Posts Tagged ‘flash’

The Tea Cup

September 1st, 2010

This is a shot from my archives, taken on the plane on the way to Bangalore, India for a wedding in October of last year.

I was setting up to make the portrait of an elderly gentleman and realised that I had packed my speedlights in my suitcase, which was *cough* conveniently in the plane’s hold.

So, I had to work with available light. Must say, not much light on a plane. I ended up switching on every reading light I could find and directing it, so far as possible, in the direction of my subject (which is why there are so many spots of light reflecting in the kind old man’s eyes).

I made a number of test shots, with the kind assistance of my frs. This was one of them. I loved how it turned out.

More coming soon!


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The White Feather

August 30th, 2010

I came across this single white feather in a forest in Normandy, France when out hunting for mushrooms earlier this year.

It seemed to shine with it’s own light, a small sliver of virgin white emerging from the damp, dark forest floor. I lit it with my SB900 speedlight.

I had wondered about the feeling my choice of image for this post conveyed. It felt like I was looking for an idea and words that were only just out of reach.

This morning though, I have no doubts about the picture. I find it surprisingly fitting.

I was woken in the night to learn that a friend and colleague, who has served 19 years with my firm, had passed away suddenly from a heart attack. He was only 46, and leaves behind a wife and five young children. And a lot of dumbstruck family, friends and co-workers.

Another light has gone out. And the world looks that little bit darker.

And that feather seems to be gathering greater, and certainly a very different, meaning in the circumstances. Though I don’t know if I can tell you why or what that is…

He will be missed. But not forgotten. And in that way, never truly lost.

More coming soon.


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Colour & Lights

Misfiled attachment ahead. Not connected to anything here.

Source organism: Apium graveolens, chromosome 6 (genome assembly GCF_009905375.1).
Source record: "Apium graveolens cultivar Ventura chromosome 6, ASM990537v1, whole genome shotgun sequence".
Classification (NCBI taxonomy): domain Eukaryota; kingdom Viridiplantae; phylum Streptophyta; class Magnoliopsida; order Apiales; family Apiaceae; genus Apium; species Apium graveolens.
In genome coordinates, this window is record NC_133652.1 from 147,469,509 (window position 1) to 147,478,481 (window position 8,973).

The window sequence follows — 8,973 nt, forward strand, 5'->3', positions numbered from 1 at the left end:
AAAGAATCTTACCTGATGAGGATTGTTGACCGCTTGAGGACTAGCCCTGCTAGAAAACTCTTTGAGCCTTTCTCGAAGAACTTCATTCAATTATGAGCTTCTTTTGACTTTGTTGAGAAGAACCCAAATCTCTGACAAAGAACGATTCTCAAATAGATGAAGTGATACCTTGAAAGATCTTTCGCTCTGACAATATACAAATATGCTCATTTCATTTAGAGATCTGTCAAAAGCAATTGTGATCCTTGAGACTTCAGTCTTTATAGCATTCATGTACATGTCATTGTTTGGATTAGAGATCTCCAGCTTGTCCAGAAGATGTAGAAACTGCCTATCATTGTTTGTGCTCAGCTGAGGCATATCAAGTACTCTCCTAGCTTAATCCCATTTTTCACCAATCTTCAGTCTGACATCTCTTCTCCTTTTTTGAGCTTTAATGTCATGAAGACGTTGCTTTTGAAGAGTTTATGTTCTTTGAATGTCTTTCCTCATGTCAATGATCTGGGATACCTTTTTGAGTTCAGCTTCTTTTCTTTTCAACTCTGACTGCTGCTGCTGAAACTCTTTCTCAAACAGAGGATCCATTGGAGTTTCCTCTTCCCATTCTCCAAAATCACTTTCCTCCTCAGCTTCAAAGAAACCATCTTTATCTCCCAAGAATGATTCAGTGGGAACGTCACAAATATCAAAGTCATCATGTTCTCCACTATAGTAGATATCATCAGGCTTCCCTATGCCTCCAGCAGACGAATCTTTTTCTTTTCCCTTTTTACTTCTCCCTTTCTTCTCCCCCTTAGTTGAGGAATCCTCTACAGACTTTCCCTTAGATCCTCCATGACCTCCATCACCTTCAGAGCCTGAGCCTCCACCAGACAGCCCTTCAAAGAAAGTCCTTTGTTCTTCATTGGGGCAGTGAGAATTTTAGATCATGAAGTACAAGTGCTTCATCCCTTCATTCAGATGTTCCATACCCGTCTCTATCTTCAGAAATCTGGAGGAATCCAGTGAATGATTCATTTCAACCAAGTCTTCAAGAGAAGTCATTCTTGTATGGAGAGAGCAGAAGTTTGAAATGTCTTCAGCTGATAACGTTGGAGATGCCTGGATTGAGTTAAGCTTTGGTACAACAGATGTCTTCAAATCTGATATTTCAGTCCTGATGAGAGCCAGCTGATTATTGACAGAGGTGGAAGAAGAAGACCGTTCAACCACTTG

July 20th, 2010

I’d had this idea for a photo project for some time now where I wanted to shoot portraits of someone wrapped up in Christmas lights.  But I had only this vague notion of the type of shots I would like to see. The idea appealed to me though.

At one point, I resolved to try it.

I bought a roll of party lights and twisted a friend of mine’s rubber arm until I convinced him to be my subject. So that day, I pulled out my SB900 flash unit, set up and wrapped all 180 lights around him. And that’s where things got a little complicated. All because I didn’t know what type of image I wanted.

I love that I always end up learning something new through photography. I think I was initially thinking to get a shot or two of my friend lit only by the party lights, and maybe with only his face lit by a warm light. It quickly became clear that that wasn’t the look that “spoke” to me creatively.

Experimentation time!

So I moved towards a shallower depth of field and different lighting, and got shots that fit in exactly with what I had been hoping to achieve from a creative and learning standpoint.

Below are some of the results.

For the above shot, I set the camera to tungsten white balance and backlit my friend with the SB900 flash bouncing off the wall in the background. I also used a hand-held torch which I aimed at my friend’s eye. I near blinded the poor guy.

Hope you enjoyed the results of this photo shoot as much I did.

More coming soon!


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The Chalet

July 12th, 2010

These are two shots I took of the inside of a good friend of mine’s chalet in the mountains of Lebanon at the beginning  of the year.

I initially tried to light the scene with two flash guns, but I was unfortunately unable to get the look I was hoping for, so eventually I opted to shoot with the express purpose of creating HDR images.

More coming soon!


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Posted in Travel/Urban | Comments (3)

The Cross

June 25th, 2010

I had gone for a walk with my cousin in Normandy. The path we took brought us past an old church, in the small grassy space next to which stood this beautiful cross.

I decided to make a picture. With my cousin’s assistance (he held the flashgun for me), I set up and took the shot. I exposed for the rapidly darkening sky and used the flash (to camera left) to light the cross itself. I thought I could bring out quite the mood that way.

The moment after I heard the click-clack of the shutter opening and closing, the skies opened. A wall of rain and hail descended upon us. We were each soaked to the bone within minutes (despite our rain gear which proved not to be quite as water proof as advertised). Thankfully, I was able to save my camera gear. I protected it with my body as I rapidly packed it away into my backpack. Then began the long walk back the way we came. Luckily, I managed to keep most of the wet out of the backpack by covering it with my jacket and hunching over it.